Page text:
Saturday, March 23, 2013

Book Review: Secret Thoughts of an Unlikely Convert

The Secret Thoughts of an Unlikely Convert: An English Professor's Journey Into Christian Faith. Rosaria Champagne Butterfield. 2012. (September 2012). Crown and Covenant. 150 pages.

First sentence: How do I tell you about my conversion to Christianity without making it sound like an alien abduction or a train wreck? Truth be told, it felt like a little of both. 

I'd heard wonderful things about the memoir The Secret Thoughts of an Unlikely Convert, and I was not disappointed. In many ways, it is just a gush-worthy read. Honest, emotional, intense, thought-provoking, and challenging. I appreciated the author's narrative voice: always honest, always bold.

How many non-believers read the Bible? How many non-believers read the Bible obsessively, for five or so hours a day? How many non-believers read the Bible in different translations and try to teach themselves Greek? How many non-believers become friends with pastors and seek to understand what the Bible says. One could even ask HOW MANY BELIEVERS read the Bible? How many believers have read the Bible that voraciously, cover to cover, again and again? Rosaria Champagne Butterfield came to the Bible with a need, a mission. She was out to "understand" her enemy, the Christian Right. She sought an intellectual understanding of her greatest opponents so she could do battle with them--in print at least. To understand the opposing position, to make sense of their arguments and worldview, she needed to know what the Bible said, she needed to know who the Bible said God was, who this Jesus Christ was.

At the time, she was hostile to the Christian faith. She was a liberal, lesbian, post-modern, feminist professor specializing in women's studies and queer theory. She knew or thought she knew plenty about Christians--all the stereotypical things about Christianity: the hateful signs and slogans, the protests, the rhetoric of hate and prejudice. But she didn't exactly know any Christians personally. But. All that changed with a letter, a phone call, and a dinner conversation. To her own surprise, she found herself on friendly terms with a Christian pastor! She found herself in a trusting, thoughtful relationship with a Christian built over several years.
Before I ever stepped foot in a church, I spent two years meeting with Ken and Floy and on and off "studying" scripture and my heart. If Ken and Floy had invited me to church at that first meal I would have careened like a skateboard on a cliff, and would have never come back. Ken, of course, knows the power of the word preached but it seemed to me he also knew at that time that I couldn't come to church--it would have been too threatening, too weird, too much. So, Ken was willing to bring the church to me. This gave me the room and the safety that I needed to match Ken and Floy's vulnerability and transparency. And so I opened up to them. I let them know who I was and what I valued. I invited them into my home and into my world. They met my friends, came to my dinner parties, saw me function in my real life. They made themselves safe enough for me to do this. At the beginning of any project, I read and re-read the book that I am trying to understand. At this point, I read and re-read the Bible. I read it voraciously and compulsively--as I do all books. I spent about five hours each day reading the Bible. I read every translation I could acquire...I still thought I was doing research for a book on the religious Right. Ken and Floy, during those two years asked me questions about my reading and my observations, but didn't pressure me or push me or interfere in my life. They were just there.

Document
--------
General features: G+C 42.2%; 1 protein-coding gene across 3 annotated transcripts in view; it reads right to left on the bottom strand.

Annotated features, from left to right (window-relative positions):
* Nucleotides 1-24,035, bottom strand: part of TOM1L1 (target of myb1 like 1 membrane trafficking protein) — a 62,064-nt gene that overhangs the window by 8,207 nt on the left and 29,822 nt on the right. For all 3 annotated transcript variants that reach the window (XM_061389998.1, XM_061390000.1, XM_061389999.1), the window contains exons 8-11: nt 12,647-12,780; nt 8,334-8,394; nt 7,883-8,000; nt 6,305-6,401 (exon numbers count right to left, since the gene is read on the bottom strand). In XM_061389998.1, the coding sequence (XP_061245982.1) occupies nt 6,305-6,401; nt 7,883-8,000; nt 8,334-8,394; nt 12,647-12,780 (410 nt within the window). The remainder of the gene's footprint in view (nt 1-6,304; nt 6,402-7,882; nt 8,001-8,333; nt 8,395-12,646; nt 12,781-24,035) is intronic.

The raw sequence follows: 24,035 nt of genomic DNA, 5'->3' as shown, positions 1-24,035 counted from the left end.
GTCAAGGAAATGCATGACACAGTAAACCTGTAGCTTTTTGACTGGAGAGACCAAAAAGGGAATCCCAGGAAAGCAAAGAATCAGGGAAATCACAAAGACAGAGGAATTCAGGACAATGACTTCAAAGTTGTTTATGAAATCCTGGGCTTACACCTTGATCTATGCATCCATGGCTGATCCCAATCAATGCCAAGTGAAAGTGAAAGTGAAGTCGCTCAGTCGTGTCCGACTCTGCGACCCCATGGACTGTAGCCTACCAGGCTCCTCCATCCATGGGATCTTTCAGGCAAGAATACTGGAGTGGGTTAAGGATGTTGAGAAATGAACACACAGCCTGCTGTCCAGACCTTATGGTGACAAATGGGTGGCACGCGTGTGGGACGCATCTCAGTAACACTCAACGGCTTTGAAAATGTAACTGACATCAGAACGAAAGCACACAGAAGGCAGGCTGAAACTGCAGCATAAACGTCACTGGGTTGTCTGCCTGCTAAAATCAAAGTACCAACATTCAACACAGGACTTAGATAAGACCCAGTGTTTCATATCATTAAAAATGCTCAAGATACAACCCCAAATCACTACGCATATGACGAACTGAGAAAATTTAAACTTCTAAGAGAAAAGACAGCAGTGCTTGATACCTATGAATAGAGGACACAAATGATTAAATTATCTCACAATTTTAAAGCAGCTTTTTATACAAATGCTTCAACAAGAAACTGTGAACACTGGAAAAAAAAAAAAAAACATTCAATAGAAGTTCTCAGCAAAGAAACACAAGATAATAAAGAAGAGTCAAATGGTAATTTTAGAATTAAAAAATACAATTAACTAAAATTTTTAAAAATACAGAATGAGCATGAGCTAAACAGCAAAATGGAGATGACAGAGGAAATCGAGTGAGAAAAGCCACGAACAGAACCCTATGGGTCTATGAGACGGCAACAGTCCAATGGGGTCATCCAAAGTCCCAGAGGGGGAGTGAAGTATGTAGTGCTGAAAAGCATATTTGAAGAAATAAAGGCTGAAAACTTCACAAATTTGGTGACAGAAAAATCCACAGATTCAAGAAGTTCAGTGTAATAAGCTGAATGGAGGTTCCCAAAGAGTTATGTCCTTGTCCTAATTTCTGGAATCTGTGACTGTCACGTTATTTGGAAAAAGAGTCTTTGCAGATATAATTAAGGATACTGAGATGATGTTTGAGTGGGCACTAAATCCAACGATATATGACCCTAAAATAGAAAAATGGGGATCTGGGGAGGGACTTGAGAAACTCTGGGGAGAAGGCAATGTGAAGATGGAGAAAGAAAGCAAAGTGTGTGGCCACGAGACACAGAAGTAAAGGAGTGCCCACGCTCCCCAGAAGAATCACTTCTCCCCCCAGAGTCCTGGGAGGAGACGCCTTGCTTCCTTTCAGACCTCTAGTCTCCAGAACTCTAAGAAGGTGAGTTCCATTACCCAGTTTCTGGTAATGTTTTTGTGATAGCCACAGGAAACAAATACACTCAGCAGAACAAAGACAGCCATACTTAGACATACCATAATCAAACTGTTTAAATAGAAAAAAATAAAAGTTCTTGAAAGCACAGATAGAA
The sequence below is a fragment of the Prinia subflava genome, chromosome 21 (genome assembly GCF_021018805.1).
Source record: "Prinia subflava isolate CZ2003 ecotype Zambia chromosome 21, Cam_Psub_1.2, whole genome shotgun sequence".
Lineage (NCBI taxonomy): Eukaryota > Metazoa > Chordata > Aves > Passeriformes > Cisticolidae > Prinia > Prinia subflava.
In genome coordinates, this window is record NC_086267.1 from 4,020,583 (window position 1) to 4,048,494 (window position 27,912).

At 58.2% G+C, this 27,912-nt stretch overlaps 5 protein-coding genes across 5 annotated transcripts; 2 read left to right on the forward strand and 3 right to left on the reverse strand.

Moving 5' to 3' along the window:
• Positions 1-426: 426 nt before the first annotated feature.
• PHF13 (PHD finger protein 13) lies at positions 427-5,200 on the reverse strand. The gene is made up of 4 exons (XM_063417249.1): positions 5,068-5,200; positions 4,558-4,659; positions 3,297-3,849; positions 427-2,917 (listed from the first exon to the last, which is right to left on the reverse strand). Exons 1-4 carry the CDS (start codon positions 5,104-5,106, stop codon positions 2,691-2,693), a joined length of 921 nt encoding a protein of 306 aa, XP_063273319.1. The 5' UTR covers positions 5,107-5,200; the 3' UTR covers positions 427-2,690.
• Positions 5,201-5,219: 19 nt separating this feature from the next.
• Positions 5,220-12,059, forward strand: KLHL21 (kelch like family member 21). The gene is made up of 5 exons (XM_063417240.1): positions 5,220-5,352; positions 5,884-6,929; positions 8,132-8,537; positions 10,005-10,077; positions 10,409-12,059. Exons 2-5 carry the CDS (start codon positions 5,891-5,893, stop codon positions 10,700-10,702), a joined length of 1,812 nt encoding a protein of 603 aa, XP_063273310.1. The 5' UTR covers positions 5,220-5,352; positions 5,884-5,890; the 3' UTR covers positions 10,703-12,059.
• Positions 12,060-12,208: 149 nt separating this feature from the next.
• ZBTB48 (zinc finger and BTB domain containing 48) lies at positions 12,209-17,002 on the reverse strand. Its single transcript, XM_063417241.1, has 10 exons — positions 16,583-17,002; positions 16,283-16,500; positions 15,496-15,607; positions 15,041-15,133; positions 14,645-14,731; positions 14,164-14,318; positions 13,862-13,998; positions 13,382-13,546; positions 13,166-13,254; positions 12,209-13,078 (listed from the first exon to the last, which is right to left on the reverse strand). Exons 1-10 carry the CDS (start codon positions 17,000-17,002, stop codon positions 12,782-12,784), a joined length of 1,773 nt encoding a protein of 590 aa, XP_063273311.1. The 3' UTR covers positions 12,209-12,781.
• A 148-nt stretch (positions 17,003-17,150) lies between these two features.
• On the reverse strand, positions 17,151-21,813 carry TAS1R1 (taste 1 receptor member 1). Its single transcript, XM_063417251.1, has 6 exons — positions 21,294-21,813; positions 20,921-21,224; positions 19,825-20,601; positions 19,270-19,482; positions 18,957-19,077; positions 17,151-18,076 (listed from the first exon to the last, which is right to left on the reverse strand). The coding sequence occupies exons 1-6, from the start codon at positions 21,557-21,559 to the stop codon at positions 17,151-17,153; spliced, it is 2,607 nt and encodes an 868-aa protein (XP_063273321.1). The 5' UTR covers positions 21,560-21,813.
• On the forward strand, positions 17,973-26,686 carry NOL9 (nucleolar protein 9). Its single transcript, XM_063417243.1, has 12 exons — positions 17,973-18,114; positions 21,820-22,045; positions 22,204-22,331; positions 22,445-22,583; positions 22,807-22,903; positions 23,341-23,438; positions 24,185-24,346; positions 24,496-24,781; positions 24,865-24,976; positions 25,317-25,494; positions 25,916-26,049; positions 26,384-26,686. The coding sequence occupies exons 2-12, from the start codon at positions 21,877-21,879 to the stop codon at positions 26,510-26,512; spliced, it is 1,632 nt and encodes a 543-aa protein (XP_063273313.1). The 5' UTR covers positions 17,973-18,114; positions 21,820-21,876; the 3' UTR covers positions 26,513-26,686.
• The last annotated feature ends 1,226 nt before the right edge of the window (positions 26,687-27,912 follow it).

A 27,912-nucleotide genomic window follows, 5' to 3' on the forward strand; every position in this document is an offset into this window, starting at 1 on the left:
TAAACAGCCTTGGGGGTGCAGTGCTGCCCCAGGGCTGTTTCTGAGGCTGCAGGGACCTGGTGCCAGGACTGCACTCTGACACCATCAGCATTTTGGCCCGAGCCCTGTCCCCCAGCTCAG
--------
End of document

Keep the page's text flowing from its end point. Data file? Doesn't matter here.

Though she didn't accept his invitation to talk to her students (undergraduate students, I believe) about The Bible as literature, she told him she'd love to hear his prepared lecture.
I was both intrigued and infuriated. The more he talked, the more infuriated I became. If what this guy said was true, then everything that I believed--every jot and tittle--was false!
Though she wasn't ready--overnight--to accept the authority of the Bible as being THE WORD OF GOD. She began spending more of her time contemplating big questions, hard questions--questions that demanded answers.
Walking in the cold dark I thought about how peaceful life would be if I really believed that there was a knowable, dependable, sturdy and comprehensive idea of truth and a man-God who so loved his people that he endured the wrath of God the Father for the sins that I had committed and those I would go on to commit. But even this train of thought was not comforting to me. After all, what would I do with my past?...
I wondered about these Christians. Surely some of them had pasts. What did they do? How did they let go of their past without losing their identity?...